By AVA TURNQUEST
Tribune Chief Reporter
LABOUR Minister Dion Foulkes plans to meet with banking authorities next week to address numerous reports and complaints over increases in service fees and charges by some commercial banks.
A statement yesterday said complaints made to the the Consumer Affairs Division range from the increases in fees to cash cheques, to the increases in credit card late payment charges.
"Upon the invitation of the Minister of Labour, Dion Foulkes, the Clearing Banks Association and the Central Bank of The Bahamas have agreed to meetings to discuss these issues next week (October 19)," it said.
"The chairpersons and members of the three consumer protection agencies will also participate in the discussions along with members of the Tripartite Council.
They include Philip Beneby of Consumer Protection Commission; Synida Dorsett of the Prices Commission and Pauline Curry of The Bahamas Bureau of Standards and Quality.
A recently-published International Monetary Fund (IMF) working paper revealed that Bahamian banks have increased fees for cross-border transactions by as much as 186 per cent over the last five years, due to growing pressure on their international ties.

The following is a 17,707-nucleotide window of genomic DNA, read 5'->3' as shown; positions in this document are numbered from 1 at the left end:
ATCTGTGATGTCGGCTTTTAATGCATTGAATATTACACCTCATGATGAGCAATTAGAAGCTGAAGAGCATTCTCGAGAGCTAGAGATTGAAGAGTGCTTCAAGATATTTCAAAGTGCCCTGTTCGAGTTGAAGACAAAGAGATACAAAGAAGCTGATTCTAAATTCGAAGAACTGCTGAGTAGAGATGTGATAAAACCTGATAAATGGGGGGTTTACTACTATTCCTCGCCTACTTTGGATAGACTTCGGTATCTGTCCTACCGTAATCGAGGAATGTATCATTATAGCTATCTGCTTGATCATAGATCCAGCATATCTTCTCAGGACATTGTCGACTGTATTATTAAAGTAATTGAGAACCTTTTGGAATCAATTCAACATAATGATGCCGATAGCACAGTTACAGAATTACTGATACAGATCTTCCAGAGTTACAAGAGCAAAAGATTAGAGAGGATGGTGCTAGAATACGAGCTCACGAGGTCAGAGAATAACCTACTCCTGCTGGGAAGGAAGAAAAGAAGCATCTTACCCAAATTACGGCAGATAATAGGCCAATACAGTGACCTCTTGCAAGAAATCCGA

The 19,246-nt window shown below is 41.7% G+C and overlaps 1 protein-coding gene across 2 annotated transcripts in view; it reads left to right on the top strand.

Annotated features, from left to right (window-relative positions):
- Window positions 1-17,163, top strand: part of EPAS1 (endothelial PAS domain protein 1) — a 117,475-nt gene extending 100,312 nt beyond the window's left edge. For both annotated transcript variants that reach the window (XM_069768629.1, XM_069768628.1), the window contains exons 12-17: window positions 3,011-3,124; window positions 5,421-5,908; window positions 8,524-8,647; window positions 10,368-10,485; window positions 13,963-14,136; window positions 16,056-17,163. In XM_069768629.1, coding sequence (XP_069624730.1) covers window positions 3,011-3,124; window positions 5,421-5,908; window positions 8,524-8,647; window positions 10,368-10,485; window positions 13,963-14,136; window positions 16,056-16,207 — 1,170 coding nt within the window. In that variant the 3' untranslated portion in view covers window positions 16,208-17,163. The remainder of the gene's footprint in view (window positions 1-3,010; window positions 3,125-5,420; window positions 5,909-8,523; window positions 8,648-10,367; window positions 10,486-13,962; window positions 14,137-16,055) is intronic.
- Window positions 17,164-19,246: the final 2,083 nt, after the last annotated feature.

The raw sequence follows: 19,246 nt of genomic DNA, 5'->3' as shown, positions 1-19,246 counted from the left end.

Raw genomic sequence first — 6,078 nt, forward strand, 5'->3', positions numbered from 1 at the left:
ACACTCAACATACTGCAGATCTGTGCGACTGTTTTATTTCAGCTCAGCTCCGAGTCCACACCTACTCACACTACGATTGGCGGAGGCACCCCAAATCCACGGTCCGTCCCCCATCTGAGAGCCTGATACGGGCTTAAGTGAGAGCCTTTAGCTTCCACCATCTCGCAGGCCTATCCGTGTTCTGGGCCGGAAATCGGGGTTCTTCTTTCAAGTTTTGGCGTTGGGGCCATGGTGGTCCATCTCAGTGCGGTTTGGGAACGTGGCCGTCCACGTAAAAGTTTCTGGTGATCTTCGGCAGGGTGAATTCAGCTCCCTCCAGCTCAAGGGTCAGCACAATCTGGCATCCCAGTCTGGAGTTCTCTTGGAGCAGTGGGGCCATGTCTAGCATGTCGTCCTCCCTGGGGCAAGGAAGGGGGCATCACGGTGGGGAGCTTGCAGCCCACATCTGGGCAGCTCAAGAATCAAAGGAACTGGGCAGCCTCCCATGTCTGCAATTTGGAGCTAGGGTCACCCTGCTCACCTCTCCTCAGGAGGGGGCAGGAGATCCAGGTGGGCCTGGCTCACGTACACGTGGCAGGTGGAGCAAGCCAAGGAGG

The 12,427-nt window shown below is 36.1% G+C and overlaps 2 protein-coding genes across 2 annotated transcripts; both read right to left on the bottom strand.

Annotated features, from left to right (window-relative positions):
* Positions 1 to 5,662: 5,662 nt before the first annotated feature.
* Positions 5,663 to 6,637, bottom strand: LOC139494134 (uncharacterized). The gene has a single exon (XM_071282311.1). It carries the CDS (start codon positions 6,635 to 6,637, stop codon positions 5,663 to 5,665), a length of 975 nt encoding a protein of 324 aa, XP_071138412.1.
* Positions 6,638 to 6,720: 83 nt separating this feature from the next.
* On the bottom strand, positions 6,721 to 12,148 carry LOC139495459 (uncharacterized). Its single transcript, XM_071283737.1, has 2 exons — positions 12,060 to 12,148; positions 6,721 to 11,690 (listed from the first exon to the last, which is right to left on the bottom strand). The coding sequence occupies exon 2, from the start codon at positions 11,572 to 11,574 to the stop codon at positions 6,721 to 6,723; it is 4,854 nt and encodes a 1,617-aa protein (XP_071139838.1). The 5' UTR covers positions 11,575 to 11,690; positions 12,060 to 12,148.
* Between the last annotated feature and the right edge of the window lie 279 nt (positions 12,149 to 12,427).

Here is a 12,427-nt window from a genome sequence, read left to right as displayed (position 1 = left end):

As reported by Tribune Business, the fee hikes further expose the impact correspondent banking 'de-risking' is having on Bahamas-based institutions and their clients, with wire transfer fees alone having increased by 20 per cent since 2012.
It reveals how the fee increases, and extra time spent on compliance and administrative work, have negatively affected the financial services industry and a wider Bahamian economy that is primarily based on international trade and services exports.
The IMF paper warned that besides further depressing growth and jobs in the financial services industry, 'de-risking' was also "complicating efforts to diversify the economy", with many institutions "vulnerable" to further reductions in the number of relationships they hold with foreign correspondents.
It acknowledged, though, that the decision by some global banks to terminate relationships with their Bahamian counterparts was driven, at least in part, by their "discomfort" in providing services to institutions that do business with the web shops.